To determine whether 16p11.2 is one contiguous block of RER, or several different subregions, we analyzed TCSs generated by varying the number of neighboring genes (n) used in the sliding window analysis (from 10 — the value used for the original analysis – down to 1). As n decreased to 8 and below, genes with remaining high TCSs were resolved into distinct two RER subregions (2 and 3) that are located more proximal on 16p11.2 than the LRES region defined by Hsu et al. [21] (subregion 1 in Fig. 5a).

Fig. 5
figure 5

Refinement and analysis of the 16p11.2 RER region in breast cancer cell lines. a Black bars indicate genes along 16p11.2, oriented from centromere (top) to telomere (bottom), which have significant TCSs at varying window (2n + 1) size with n from 1 to 10. Gene expression data are from tumor cell lines [20]. Gene names are listed to the right, as are the position of fluorescence in situ hybridization (FISH) probes that were used to examine the four RER subregions. b Box plots show the distribution of normalized FISH interprobe distances (d 2 /r 2) [31, 32] measured across the four subregions of the 16p11.2 RER region in MCF7 and MDAMB231 breast cancer cell lines. n = 45–60 nuclei. The significance of differences between datasets was assessed by Wilcox test (Table S3 in Additional file 1). c Unsupervised cluster analysis of gene expression z scores for subregion 2 in 48 breast cancer cell lines (red ER−, blue ER+) [20]. Cell line names are indicated along the bottom of the heat map. Red/green z scores equate to increased/decreased gene expression, respectively. Genes are ordered by their position on the chromosome and listed to the right. The yellow boxes indicate cell lines examined by FISH. d Example FISH images using probe pairs (red and green) that delineate subregion 2 (as in (a)) in ER+ cell lines MCF7 and LY2 (upper panels), and ER− cell lines MDAMB231 and MDAMB468 (lower panels). DNA is stained with DAPI (blue). Scale bar = 5 μm. The boxplots to the right show the distribution of normalized FISH interprobe distances (d 2 /r 2) across subregion 2 in the four cell lines. n = 45–60 nuclei. The significance of differences between datasets was assessed by Wilcox test (Table S3 in Additional file 1)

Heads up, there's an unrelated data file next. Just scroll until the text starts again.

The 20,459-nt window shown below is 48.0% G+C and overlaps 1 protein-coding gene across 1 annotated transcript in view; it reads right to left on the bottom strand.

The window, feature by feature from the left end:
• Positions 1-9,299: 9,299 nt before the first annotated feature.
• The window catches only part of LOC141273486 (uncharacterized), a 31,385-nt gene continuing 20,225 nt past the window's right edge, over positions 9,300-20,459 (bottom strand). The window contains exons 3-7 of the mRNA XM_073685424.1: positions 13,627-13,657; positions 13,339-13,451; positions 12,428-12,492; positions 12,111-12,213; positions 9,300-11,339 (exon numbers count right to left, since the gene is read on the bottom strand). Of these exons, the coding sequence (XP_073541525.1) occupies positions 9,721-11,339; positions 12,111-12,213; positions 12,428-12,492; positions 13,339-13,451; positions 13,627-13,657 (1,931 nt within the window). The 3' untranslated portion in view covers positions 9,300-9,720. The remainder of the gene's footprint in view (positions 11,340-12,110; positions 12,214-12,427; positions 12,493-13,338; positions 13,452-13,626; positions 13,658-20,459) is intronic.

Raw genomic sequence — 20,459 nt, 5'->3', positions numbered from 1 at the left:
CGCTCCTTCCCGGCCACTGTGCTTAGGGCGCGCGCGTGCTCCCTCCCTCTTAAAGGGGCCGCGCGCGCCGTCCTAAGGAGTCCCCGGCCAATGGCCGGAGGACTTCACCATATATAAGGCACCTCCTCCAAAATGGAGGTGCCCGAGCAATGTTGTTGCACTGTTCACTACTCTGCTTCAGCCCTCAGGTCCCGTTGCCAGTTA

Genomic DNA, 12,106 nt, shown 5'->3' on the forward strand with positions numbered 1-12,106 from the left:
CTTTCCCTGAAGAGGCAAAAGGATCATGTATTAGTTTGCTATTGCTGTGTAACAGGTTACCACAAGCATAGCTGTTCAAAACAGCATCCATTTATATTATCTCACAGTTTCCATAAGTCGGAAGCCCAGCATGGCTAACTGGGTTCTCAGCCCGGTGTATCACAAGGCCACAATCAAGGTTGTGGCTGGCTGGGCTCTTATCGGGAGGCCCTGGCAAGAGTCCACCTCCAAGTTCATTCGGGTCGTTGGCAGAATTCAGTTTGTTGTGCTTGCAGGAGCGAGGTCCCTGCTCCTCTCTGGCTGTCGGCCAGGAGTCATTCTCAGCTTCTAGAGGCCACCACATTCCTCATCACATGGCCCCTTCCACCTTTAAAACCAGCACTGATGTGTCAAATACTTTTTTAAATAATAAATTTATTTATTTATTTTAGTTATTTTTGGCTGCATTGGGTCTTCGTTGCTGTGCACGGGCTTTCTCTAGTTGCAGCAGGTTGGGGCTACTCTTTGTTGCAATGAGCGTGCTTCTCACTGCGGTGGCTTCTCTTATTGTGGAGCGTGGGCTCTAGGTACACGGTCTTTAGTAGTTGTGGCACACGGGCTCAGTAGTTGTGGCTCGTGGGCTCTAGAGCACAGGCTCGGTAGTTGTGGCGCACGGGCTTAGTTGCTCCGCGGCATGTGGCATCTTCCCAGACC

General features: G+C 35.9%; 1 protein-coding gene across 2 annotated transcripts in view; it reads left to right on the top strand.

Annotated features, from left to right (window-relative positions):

We have previously shown that fluorescence in situ hybridization (FISH) can detect long-range chromatin decompaction that occurs as a result of differentiation, perturbation of epigenetic mechanisms or signaling pathways, or genetic disorders [3134]. To determine whether the changes in gene expression seen in the 16p11.2 RER region also correspond to altered large-scale chromatin compaction, we performed FISH using probes located at the boundaries of the two ~400 kb subregions defined in Fig. 5a on nuclei of the luminal ER+ MCF7 and basal-type ER− MDAMB231 breast cancer cell lines [20] (subregions 2 and 3). These were compared to two adjacent subregions that were less enriched in genes with significant TCSs (subregions 1 and 4). Analysis of the normalized inter-probe distance (d2/r2) [32] revealed that only subregion 2 showed a significant (p = 0.03, Wilcoxon rank-sum test) difference in chromatin compaction between MCF7 and MDAMB231, with the region being de-compact in MCF7 cells (Fig. 5b; Table S3 in Additional file 1).

Unsupervised hierarchical clustering of expression data from 48 breast cancer cell lines for genes in subregion 2 [20] segregated luminal ER+ and basal ER− cell line subtypes (Fig. 5c). The LY2 derivative of MCF7, which though ER+ has estrogen-independent growth [35], shows elevated gene expression and chromatin decompaction within subregion 2, like parental MCF7s (Fig. 5d; Table S3 in Additional file 1). Conversely, a second ER− breast cancer cell line, MDAMB468, showed reduced gene expression and a compact chromatin structure, like MDAMB231. A less compact chromatin structure in MCF7 and LY2 cells was not seen at negative control loci that are not within an RER region (Figure S4 in Additional file 1).